The network diagram of the studies that measured the short-term effects of injection therapies on BCTQ-FSS score is presented in Fig 2A. At least one placebo-controlled trial was identified for each injectant except for ozone, insulin, and 17-alpha-hydroxyprogesterone. The pooled standard mean differences of short-term changes in BCTQ-FSS score revealed that dextrose, hyalase, insulin, ozone, platelet-rich plasma, and steroids resulted in significantly better outcomes than did placebo (Fig 2B). Table 7 in S1 File presents the results of the pairwise meta-analysis and network meta-analysis on the short-term changes in BCTQ-FSS score. According to the probability rankings, hyalase is the most effective injectant, followed by insulin, ozone, 17-alpha-hydroxyprogesterone, hyaluronic acid, dextrose, platelet-rich plasma, steroids, and placebo.

thumbnail
Fig 2. Changes in BCTQ-FSS score.

(2A) Network diagram (short-term) displaying at least one placebo-controlled trial for each injectant, except for ozone, insulin, and 17-alpha-hydroxyprogesterone. (2B) Forest plot (short-term) indicating that dextrose, hyalase, insulin, ozone, platelet-rich plasma, and steroids yielded significantly more favorable outcomes than placebo. (2C) Network diagram (long-term) displaying at least one placebo-controlled trial for each injectant, except for ozone and 17-alpha-hydroxyprogesterone. (2D) Forest plot (long-term) indicating that dextrose, hyalase, and platelet-rich plasma yielded significantly more favorable outcomes than placebo. SMD, standard mean difference; CI, credible interval; BCTQ-FSS, Boston Carpal Tunnel Syndrome Questionnaire Functional Status Scale.

https://doi.org/10.1371/journal.pone.0303537.g002

The network diagram (Fig 2A) depicts four triangle loops (dextrose–placebo–steroids, dextrose–placebo–platelet-rich plasma, dextrose–platelet-rich plasma–steroids, and steroids–platelet-rich plasma–placebo), and no significant inconsistency was revealed between the results of the direct and indirect comparisons in the loop-specific heterogeneity estimates (Table 8 in S1 File).

Long-term changes in BCTQ-FSS score

The network diagram of the studies that measured the long-term effects of injection therapies on BCTQ-FSS score is presented in Fig 2C. At least one placebo-controlled trial was identified for each injectant except for ozone and 17-alpha-hydroxyprogesterone. The pooled standard mean differences of long-term changes in BCTQ-FSS score revealed that dextrose, hyalase, and platelet-rich plasma resulted in significantly better outcomes than did placebo (Fig 2D). Table 9 in S1 File presents the results of the pairwise meta-analysis and network meta-analysis on the long-term changes in BCTQ-FSS score. According to the probability rankings, hyalase is the most effective injectant, followed by dextrose, platelet-rich plasma, 17-alpha-hydroxyprogesterone, ozone, hyaluronic acid, steroids, and placebo.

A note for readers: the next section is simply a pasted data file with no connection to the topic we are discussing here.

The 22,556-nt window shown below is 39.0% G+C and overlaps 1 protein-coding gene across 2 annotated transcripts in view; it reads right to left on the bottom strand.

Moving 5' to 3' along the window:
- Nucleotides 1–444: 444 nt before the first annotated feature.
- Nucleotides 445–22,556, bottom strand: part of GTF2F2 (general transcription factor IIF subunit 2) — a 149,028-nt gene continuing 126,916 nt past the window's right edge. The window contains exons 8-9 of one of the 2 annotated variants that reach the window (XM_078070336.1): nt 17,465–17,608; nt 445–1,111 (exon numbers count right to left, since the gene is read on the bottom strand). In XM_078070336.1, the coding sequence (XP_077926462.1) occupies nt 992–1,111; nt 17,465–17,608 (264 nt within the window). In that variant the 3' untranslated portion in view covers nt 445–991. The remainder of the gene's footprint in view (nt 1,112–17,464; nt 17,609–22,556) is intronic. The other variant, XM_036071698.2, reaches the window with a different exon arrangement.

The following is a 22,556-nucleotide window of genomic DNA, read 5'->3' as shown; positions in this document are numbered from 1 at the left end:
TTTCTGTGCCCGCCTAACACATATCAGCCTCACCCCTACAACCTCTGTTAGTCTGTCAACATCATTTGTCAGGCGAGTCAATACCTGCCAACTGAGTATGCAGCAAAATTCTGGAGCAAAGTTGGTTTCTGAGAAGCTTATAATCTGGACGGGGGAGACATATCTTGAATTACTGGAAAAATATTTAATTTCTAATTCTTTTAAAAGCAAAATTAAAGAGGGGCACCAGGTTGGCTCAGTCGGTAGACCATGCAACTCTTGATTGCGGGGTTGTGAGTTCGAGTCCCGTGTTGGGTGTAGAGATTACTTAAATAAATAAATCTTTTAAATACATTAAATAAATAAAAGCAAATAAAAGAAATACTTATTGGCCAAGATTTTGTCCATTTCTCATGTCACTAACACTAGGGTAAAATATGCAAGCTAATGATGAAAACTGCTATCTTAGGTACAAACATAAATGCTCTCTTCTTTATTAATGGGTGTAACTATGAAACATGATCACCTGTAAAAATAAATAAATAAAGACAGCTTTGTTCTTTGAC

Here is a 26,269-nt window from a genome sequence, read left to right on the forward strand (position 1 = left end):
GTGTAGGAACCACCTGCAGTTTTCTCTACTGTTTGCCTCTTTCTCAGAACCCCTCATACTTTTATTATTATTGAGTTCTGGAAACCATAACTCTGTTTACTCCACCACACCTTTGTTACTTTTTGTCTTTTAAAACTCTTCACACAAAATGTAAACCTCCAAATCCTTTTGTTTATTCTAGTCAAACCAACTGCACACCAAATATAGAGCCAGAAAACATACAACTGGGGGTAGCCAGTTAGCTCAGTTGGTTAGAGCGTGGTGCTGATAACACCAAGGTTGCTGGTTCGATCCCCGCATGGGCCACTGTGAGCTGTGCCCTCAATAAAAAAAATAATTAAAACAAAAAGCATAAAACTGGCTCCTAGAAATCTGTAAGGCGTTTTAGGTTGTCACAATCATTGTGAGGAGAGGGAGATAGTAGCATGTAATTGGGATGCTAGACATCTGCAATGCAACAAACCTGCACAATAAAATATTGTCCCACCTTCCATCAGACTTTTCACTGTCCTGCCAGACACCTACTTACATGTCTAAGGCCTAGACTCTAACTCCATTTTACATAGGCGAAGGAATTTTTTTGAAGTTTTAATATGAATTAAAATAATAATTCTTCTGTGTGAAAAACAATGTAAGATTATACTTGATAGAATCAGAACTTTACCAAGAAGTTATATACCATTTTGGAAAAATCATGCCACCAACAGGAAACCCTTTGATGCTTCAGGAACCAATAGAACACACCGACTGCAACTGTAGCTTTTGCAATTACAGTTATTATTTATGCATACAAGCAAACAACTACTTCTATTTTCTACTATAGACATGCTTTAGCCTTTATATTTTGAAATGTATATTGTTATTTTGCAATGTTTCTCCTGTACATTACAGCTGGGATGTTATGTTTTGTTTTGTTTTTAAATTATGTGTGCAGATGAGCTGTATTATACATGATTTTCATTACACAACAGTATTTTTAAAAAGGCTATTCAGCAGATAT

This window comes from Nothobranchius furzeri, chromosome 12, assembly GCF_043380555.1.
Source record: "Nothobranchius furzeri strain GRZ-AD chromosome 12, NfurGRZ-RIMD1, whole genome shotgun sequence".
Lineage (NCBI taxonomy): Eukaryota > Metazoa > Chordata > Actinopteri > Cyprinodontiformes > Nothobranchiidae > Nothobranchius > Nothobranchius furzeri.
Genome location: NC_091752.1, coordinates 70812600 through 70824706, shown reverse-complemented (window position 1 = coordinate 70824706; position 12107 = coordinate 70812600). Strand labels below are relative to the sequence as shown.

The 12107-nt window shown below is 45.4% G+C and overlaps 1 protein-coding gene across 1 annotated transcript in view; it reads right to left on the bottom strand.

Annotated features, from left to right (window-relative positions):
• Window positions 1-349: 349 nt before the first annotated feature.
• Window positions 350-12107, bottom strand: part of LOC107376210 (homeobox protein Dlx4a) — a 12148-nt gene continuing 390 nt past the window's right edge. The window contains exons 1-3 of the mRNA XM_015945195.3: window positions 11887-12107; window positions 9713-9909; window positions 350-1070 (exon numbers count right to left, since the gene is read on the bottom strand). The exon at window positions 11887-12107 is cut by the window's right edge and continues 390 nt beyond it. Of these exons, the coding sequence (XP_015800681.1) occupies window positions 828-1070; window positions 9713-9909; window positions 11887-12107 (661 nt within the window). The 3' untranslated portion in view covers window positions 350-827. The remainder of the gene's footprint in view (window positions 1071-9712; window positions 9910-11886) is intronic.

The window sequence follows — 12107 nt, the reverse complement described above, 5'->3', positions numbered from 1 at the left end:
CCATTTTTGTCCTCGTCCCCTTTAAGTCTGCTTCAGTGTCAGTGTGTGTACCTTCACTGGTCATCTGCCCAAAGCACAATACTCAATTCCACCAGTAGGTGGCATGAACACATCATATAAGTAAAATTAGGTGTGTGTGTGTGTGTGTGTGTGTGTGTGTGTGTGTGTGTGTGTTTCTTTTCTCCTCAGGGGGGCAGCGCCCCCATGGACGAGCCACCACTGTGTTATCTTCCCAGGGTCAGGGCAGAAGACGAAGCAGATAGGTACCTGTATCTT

The network diagram (Fig 2C) depicts four triangle loops (dextrose–placebo–steroids, dextrose–placebo–platelet-rich plasma, dextrose–platelet-rich plasma–steroids, and steroids–platelet-rich plasma–placebo), and no significant inconsistency was revealed between the results of the direct and indirect comparisons in the loop-specific heterogeneity estimates (Table 10 in S1 File).

Short-term changes in pain score

The network diagram of the studies that measured the short-term effects of injection therapies on pain score is presented in Fig 3A. At least one placebo-controlled trial was identified for each injectant except for ozone, platelet-rich plasma, and 17-alpha-hydroxyprogesterone. The pooled standard mean differences of short-term changes in pain score revealed that platelet-rich plasma and steroids resulted in significantly better outcomes than did placebo (Fig 3B). Table 11 in S1 File presents the results of the pairwise meta-analysis and network meta-analysis on the short-term changes in pain score. According to the probability rankings, platelet-rich plasma is the most effective injectant, followed by steroids, 17-alpha-hydroxyprogesterone, dextrose, hyaluronic acid, ozone, hyalase, and placebo.

thumbnail
Fig 3. Changes in pain score.

(3A) Network diagram (short-term) displaying at least one placebo-controlled trial for each injectant, except for ozone, platelet-rich plasma, and 17-alpha-hydroxyprogesterone. (3B) Forest plot (short-term) indicating that platelet-rich plasma and steroids yielded significantly more favorable outcomes than placebo. (3C) Network diagram (long-term) displaying at least one placebo-controlled trial for each injectant, except for ozone, platelet-rich plasma, and 17-alpha-hydroxyprogesterone. (3D) Forest plot (long-term) indicating that dextrose and platelet-rich plasma yielded significantly more favorable outcomes than placebo. SMD, standard mean difference; CI, credible interval.